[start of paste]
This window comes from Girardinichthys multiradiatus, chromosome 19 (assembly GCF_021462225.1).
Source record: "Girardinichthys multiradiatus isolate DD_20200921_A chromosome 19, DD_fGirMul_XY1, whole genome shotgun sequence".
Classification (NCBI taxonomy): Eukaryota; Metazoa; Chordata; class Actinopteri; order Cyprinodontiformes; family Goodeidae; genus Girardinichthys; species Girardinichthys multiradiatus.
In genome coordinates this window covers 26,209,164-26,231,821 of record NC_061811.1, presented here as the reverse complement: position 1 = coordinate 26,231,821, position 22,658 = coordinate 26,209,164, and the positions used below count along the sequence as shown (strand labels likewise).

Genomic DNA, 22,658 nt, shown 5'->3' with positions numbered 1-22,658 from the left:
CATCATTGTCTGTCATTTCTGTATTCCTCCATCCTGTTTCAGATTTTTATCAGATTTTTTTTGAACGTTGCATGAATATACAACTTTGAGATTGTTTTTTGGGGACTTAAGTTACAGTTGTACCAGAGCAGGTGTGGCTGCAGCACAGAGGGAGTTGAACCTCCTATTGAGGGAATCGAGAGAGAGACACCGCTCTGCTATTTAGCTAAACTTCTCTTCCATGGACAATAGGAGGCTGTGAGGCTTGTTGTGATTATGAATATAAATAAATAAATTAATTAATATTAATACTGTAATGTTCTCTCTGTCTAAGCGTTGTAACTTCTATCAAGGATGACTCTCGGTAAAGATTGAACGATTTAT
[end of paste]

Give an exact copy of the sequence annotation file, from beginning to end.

This window comes from Girardinichthys multiradiatus, chromosome 19 (assembly GCF_021462225.1).
Source record: "Girardinichthys multiradiatus isolate DD_20200921_A chromosome 19, DD_fGirMul_XY1, whole genome shotgun sequence".
Classification (NCBI taxonomy): Eukaryota; Metazoa; Chordata; class Actinopteri; order Cyprinodontiformes; family Goodeidae; genus Girardinichthys; species Girardinichthys multiradiatus.
In genome coordinates this window covers 26,209,164-26,231,821 of record NC_061811.1, presented here as the reverse complement: position 1 = coordinate 26,231,821, position 22,658 = coordinate 26,209,164, and the positions used below count along the sequence as shown (strand labels likewise).

Genomic DNA, 22,658 nt, shown 5'->3' with positions numbered 1-22,658 from the left:
CATCATTGTCTGTCATTTCTGTATTCCTCCATCCTGTTTCAGATTTTTATCAGATTTTTTTTGAACGTTGCATGAATATACAACTTTGAGATTGTTTTTTGGGGACTTAAGTTACAGTTGTACCAGAGCAGGTGTGGCTGCAGCACAGAGGGAGTTGAACCTCCTATTGAGGGAATCGAGAGAGAGACACCGCTCTGCTATTTAGCTAAACTTCTCTTCCATGGACAATAGGAGGCTGTGAGGCTTGTTGTGATTATGAATATAAATAAATAAATTAATTAATATTAATACTGTAATGTTCTCTCTGTCTAAGCGTTGTAACTTCTATCAAGGATGACTCTCGGTAAAGATTGAACGATTTAT